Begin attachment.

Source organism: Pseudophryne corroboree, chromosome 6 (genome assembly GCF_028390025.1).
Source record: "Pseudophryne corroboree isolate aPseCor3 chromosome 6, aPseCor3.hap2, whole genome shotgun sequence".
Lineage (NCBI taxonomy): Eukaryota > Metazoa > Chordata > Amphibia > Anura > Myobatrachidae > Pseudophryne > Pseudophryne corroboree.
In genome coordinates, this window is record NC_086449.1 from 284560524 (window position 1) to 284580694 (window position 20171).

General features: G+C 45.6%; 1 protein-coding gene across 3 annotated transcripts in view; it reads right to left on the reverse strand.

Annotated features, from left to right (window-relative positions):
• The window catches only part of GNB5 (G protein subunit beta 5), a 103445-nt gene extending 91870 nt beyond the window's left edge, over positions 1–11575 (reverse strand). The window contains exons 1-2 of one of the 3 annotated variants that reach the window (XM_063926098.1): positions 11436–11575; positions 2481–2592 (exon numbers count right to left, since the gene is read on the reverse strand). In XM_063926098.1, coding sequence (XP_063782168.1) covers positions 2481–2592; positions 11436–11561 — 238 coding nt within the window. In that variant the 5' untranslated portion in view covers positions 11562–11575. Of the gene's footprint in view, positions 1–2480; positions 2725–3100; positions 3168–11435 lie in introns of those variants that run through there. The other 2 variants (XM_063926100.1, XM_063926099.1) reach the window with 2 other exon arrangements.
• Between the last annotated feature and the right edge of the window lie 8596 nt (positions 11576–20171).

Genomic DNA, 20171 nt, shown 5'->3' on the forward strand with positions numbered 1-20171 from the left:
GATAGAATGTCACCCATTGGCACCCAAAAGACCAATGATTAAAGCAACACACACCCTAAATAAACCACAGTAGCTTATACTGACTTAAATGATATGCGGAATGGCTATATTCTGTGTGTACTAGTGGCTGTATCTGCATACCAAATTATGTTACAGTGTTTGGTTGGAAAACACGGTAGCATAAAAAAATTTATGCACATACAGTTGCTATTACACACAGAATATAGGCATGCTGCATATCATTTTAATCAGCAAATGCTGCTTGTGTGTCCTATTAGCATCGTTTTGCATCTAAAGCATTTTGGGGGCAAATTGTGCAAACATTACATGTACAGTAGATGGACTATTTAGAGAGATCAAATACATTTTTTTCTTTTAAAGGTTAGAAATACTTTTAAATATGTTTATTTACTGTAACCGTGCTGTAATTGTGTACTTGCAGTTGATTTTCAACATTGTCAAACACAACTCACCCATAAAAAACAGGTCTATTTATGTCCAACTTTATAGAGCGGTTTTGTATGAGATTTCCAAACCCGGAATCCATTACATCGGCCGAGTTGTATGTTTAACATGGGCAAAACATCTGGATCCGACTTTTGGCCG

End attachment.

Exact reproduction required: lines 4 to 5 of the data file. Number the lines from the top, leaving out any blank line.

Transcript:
In genome coordinates, this window is record NC_086449.1 from 284560524 (window position 1) to 284580694 (window position 20171).

General features: G+C 45.6%; 1 protein-coding gene across 3 annotated transcripts in view; it reads right to left on the reverse strand.